Several members of the Nintendo Life team would consider ourselves to be collectors, but none of us have ever managed to achieve anything quite like this.
Twitter user Shouta, who lives in Japan, has managed to get his hands on every single Game Boy game ever released, completing the set in just two years. The collection contains a whopping 1,244 games in total, and gazing upon the full set is quite the sight to behold.
As detailed in the tweet below, Shouta began truly working towards the collection in September 2019 – we're not sure how anyone could manage to pick up more than 1,000 games in that time, but we applaud the effort.
Speaking to Kotaku, Shouta explains, "I’ve always liked the Game Boy, and I had a number of games I bought to play, and along the way, that turned into deciding to complete the full set... I haven’t added up how much I spent, so I don’t know."
His Twitter followers helped him to track down games missing from the collection – without them, Shouta says the process "would’ve taken five years" – and it sounds like he already has ideas on what to do next. "I also have a desire to collect GBA, but I think I’ll start with making my own storage shelves like I did for the Game Boy."
Amazing……until the penny drops and they realise all the money they’ve wasted as so many of them are complete garbage.
Wow, that's a dedication. 👍
Meanwhile, i only have 2 GBA games until today. (K-1 Pocket Grandprix 1 & 2) 😅
And here comes nintendo with a gameboy switch online service with ALL gameboy games (one can dream, right?) which causes the gameboy games to drop in value.
Nice accomplishment though! I didn’t collect any physical gameboy games (sold mine around 15 years ago) only gameboy advance games.
The first game I recognized from the collection is Home Alone lol.
A lot is how much he spent.
It's not hard if you're willing to pay premium.
@HamatoYoshi when your collecting a complete collection crap games don't matter. Completing the collection matters
@HamatoYoshi If his experience is the same as mine when I got some retro cartridges a few years ago, most of them won't work. So whether they are good or not is a moot point!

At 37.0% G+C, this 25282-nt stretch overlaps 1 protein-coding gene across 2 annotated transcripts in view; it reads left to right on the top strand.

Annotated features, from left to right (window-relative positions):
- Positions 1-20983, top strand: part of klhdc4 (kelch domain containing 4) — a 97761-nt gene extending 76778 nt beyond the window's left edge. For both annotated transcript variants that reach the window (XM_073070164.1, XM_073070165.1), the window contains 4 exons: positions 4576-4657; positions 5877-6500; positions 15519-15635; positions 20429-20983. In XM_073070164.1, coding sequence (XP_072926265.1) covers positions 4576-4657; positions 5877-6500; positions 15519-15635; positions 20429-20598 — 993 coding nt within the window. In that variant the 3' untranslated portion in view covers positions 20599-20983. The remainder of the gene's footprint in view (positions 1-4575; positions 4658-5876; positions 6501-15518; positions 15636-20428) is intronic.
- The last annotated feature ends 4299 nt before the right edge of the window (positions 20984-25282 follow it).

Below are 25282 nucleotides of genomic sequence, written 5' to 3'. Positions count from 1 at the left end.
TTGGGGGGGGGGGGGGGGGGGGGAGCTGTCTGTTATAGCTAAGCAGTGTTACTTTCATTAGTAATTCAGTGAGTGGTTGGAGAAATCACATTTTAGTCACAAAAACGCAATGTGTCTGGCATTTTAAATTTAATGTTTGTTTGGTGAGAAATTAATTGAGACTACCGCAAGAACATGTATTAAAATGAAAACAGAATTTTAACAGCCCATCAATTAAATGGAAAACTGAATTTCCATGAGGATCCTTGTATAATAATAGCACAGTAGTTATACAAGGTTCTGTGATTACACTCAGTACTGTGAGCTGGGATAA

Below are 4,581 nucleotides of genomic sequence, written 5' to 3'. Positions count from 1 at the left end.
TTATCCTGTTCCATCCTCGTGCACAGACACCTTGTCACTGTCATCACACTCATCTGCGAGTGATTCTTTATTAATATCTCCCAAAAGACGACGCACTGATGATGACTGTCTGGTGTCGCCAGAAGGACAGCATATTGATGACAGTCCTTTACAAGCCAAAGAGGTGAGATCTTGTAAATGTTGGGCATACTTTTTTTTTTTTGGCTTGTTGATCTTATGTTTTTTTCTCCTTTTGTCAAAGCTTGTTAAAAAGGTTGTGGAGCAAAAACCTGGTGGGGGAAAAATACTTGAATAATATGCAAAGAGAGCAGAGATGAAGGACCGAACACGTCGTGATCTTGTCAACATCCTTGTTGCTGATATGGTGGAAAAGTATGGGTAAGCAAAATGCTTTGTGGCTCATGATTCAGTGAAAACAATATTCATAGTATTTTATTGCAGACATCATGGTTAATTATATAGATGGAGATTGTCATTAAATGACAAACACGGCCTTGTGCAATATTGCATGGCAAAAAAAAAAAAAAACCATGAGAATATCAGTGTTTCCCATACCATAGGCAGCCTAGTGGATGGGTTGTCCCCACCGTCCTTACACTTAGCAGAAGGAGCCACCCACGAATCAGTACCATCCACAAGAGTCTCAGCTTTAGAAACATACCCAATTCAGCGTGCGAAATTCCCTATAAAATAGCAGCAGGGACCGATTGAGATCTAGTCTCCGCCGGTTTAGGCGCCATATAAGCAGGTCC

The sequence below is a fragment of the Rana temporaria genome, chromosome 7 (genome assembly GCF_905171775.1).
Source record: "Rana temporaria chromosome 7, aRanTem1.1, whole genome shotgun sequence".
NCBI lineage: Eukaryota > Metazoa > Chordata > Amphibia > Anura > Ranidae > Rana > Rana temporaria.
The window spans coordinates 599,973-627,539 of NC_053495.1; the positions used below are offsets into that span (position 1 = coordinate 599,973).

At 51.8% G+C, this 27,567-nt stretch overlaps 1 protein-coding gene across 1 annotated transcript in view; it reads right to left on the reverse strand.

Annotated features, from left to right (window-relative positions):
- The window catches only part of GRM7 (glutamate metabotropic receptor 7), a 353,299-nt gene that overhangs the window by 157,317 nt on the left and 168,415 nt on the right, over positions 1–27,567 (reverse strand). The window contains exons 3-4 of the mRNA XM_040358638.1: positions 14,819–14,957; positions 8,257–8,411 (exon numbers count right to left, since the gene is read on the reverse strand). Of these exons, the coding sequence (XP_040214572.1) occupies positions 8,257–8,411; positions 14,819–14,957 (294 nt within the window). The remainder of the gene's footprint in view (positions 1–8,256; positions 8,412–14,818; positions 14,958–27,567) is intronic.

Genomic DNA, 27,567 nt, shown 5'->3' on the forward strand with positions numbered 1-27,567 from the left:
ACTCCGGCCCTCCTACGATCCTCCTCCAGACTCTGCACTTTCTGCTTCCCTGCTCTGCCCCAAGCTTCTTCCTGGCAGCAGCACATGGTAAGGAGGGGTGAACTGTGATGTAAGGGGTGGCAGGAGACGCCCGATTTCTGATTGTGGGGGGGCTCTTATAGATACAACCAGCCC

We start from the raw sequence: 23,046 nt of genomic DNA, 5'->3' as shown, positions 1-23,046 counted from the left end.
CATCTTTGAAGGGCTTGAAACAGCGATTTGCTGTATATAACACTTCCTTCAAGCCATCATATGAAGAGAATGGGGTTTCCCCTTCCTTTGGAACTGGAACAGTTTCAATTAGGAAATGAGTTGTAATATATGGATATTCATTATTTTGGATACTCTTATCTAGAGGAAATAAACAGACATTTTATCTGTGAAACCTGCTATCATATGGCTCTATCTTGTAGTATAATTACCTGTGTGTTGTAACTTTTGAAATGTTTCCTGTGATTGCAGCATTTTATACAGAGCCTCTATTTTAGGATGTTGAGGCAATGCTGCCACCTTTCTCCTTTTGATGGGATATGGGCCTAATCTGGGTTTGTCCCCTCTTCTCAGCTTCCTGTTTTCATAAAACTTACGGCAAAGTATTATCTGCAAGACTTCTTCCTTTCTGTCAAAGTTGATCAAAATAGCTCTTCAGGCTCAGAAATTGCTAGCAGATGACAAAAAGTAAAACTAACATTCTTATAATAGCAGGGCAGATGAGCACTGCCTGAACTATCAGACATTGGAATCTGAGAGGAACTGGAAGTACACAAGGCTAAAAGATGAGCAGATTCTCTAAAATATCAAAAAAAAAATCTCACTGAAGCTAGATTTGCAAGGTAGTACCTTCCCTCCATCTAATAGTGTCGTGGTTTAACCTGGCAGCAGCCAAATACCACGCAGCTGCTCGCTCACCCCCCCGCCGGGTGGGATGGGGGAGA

with collectors like this devouring the market, hoarding supply, it's no wonder I can't find reasonably priced copies of games I actually want to play 😠
Meanwhile I couldn't even afford the shelves he keeps the collection on
-but if you have the money then fair enough!
I would say he spend $10069
Presumably gave himself carte blanche and had dozens of packages a week arriving from Ebay/Yahoo Auction purchases.
Didn't exactly drag himself around the thrift stores and swap meets discovering treasures.
@Yas all just an exercise in futility then really!
The big question is, does this include every variant of every game? For example, Trip World has 2 variants—Japanese and European. That would be impressive!
It's a cool story, but it does lose some gloss in terms of achievement when the person involved is clearly just very wealthy!
We must be talking somewhere in the region of £10,000?
I'm not sure how valuable the rarer games are... but somewhere around a £7 average seems about right considering we're only dealing with cartridges and a LOT of the collection would have been cheap!
What do you think? Anyone else care to estimate?
Also, the way videogame collections are going in general... could this not be worth double in 10 years time? I think so...
@HamatoYoshi You had me wondering, aside from the AVGN, is there anyone who collects LJN games?
@Don Link's Awakening for me!
Struck by this comment thread and how it encapsulates the typical problems with social networks. Hot takes diminish the endeavor of this individual to some sort of easy or foolish activity of folly, even though there is plenty in the article to suggest otherwise.
Likely the person is someone who found a pleasant and rewarding past-time that grew out of a fondness for video games. I find that relatable. On the plus side of social networks, unlike most here, this person's Twitter followers enjoyed taking on a role of support and assistance to feel some shared community.
@HammerGalladeBro loads probably. I just find collecting stuff crazy and such a waste of money.
@jrt87 In my experience, the vast majority of retro game sellers went online, hardly anything shows up at thrift stores, swap meets and such anymore... (Unless you're counting countless copies of soccer-games for PS2/3 or Match-3 games for (3)DS)
I collect Gameboy games too. I just collect the ones I want to play though. I have a nice little collection right now and I’m very happy with it.
Considering he most definitely has Trip World on here means he at least spent a few thousand dollars on this
Ooooo I like the letter card inserts, great idea!
Next up: collect them all CIB.